What the Neurobiology of Vision Tells Us About How We Think

Our title is the subtile of a new book authored by vision researcher Richard Masland published posthumously in March 2020, several months after his passing.


Born in Philadelphia in 1942, Masland made his way to McGill  University to study under D.O. Hebb and earn a Ph.D. in psychology.  Hebb of course is well-known for the eponymous Hebbian synapse, the neuron doctrine, and the concept that “cells that wire together fire together” (or vice-versa).  Maslsand’s career launched with a solo publication in the journal Science in 1969, showing that prolonged exposure to a rotating stimulus persists up to 20 hours in the visual system, detectable as a persistent illusion of counter rotation.  As noted his obituary in the journal Neuron, fifty years later we still don’t know where or how this counter rotation occurs, but Dr. Masland’s cycles back in this book to reconsider what he discovered fifty years ago.  One of last decade’s internet sensations, the spinning ballerina, taps into the Masland phenomenon.

Consider these key sets of concepts from Masland’s introduction, and from which the book’s title is derived:  “Plasticity is a general rule in the brain – not just in sensory systems.  It helps the brain recover from injury, and allows it to allocate extra brain resources to tasks that are particularly important.  In vision, the nerve nets of the brain can learn to anticipate the identity of an object in the world – to supplement the raw information coming from the retina with its knowledge of what it has seen before.  Boiled down, this means that much of perception is not just a fixed response to the visual scene but it is learned.  The brain’s nerve nets recognize certain combinations of features when they see them.”

One of the intriguing elements of Masland’s book is his emphasis on how much visual processing occurs at the retinal level.  Before the 2000s, the retina was thought of as a simple neural system, with only a few major cell types.  It was quite a revelation for neurobiologists to discover that there were 29 kinds of amacrine cells and 13 types of bipolar cells.  Why the need for all this processing power?  Because, as Masland notes, the world that you think you see is not the world that actually exists.  It has been altered by your retina, fragmented into dozens of different signals for transmission to the brain.  The retina parses the visual image into various components sending separate streams of signals about each of them to the brain.  Essentially the retina is a microprocessor, like the one contained in your cell phone, but with many different types of neurons doing the processing.  The retina’s output is converted by one million retinal ganglion cells, comprised of different types such as sustained and transient, operating through lateral inhibition, whose long axons constitute the optic nerve.  The signals sent by the retinal ganglion cells work a lot like the touch signals sent by skin sensory neurons, justification for Merleau-Ponty’s famous quote that vision is the brain’s way of touching.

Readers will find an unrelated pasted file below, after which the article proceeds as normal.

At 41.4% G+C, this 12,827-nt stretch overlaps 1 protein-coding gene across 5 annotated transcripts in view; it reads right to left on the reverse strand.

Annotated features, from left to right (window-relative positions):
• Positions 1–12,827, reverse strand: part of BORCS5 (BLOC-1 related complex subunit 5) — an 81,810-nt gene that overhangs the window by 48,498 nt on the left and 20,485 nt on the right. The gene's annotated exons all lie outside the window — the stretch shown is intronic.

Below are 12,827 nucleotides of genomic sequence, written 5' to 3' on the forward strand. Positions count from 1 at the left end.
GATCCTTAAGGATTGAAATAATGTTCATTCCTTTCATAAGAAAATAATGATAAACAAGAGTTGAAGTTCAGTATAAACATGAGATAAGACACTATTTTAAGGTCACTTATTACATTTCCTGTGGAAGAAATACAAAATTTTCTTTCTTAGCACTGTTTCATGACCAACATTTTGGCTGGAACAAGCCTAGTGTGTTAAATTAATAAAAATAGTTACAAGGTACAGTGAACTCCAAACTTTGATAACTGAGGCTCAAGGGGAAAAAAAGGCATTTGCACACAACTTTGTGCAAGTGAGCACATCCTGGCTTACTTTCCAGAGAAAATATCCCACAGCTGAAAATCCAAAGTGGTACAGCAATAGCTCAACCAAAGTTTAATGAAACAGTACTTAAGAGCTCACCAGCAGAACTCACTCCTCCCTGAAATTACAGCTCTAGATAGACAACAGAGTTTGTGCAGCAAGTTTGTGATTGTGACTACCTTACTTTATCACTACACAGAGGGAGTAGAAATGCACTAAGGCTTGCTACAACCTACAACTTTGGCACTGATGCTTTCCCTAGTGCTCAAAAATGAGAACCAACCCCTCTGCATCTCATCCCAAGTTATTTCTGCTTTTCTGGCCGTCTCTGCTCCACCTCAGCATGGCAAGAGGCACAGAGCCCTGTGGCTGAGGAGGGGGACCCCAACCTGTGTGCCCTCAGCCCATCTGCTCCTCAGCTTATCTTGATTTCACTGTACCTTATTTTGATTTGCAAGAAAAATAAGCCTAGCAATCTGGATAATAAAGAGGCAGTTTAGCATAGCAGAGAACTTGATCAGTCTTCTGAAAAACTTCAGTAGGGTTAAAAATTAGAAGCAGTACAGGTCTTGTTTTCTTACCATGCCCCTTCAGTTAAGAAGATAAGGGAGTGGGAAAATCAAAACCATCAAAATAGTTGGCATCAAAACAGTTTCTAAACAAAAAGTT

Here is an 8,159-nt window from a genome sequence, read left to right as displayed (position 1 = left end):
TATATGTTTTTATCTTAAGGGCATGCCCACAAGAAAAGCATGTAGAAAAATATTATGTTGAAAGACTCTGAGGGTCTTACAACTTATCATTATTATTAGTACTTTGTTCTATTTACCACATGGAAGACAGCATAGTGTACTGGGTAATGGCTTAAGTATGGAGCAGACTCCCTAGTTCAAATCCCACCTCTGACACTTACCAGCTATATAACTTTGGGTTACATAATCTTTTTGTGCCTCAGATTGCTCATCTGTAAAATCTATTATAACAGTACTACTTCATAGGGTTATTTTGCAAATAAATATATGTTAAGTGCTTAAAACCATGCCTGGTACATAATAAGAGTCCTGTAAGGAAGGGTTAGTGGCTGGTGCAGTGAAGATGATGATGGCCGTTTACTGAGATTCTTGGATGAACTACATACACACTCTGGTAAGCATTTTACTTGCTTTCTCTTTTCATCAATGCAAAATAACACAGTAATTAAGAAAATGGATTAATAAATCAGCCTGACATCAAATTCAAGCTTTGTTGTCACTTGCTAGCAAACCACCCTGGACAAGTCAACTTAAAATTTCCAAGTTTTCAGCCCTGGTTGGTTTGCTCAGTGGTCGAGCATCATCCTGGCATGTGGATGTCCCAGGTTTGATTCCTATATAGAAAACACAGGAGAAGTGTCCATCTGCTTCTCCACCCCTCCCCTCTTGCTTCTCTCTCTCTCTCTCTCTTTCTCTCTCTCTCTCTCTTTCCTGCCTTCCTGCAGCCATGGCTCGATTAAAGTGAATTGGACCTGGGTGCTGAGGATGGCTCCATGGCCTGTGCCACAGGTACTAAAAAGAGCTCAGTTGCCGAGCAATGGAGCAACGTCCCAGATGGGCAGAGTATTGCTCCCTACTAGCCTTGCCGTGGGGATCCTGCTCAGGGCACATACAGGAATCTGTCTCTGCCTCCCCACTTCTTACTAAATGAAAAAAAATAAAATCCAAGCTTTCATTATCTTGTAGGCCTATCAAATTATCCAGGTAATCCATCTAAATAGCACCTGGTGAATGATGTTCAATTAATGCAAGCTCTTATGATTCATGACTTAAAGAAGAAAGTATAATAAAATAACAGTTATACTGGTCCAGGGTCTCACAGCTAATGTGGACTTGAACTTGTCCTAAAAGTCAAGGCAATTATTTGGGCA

One of the more enjoyable features of Masland’s book, if you’re into personal vignettes, is the way his portrayals bring notable figures in vision research to life.  An example is Adelbert “Del” Ames Jr., who uncovered some of the vagaries in visual perception.

But it was Adelbert Ames III, with whom Masland comported, who provided him with his greatest insights about the retina.  Masland writes: “Non-scientists rarely recognize that that the central nervous system includes not only the brain itself but also the spinal cord and the retina.  These three structures have the same embryological origin and the same kind of neurons and supporting cells.  Most important, all three are behind the blood-brain barrier, a system of coverings that creates a privileged chemical environment, separate from the rest of the body.  Most of the neurons of the retina and the spinal cord are bona fide brain cells.

Masland never does get around to explaining the basis for his motion after-effect illusion.  But his conjectures on these and other visual topics, such as whether your perception of the color red is the same as mine, provide ample food for thought.

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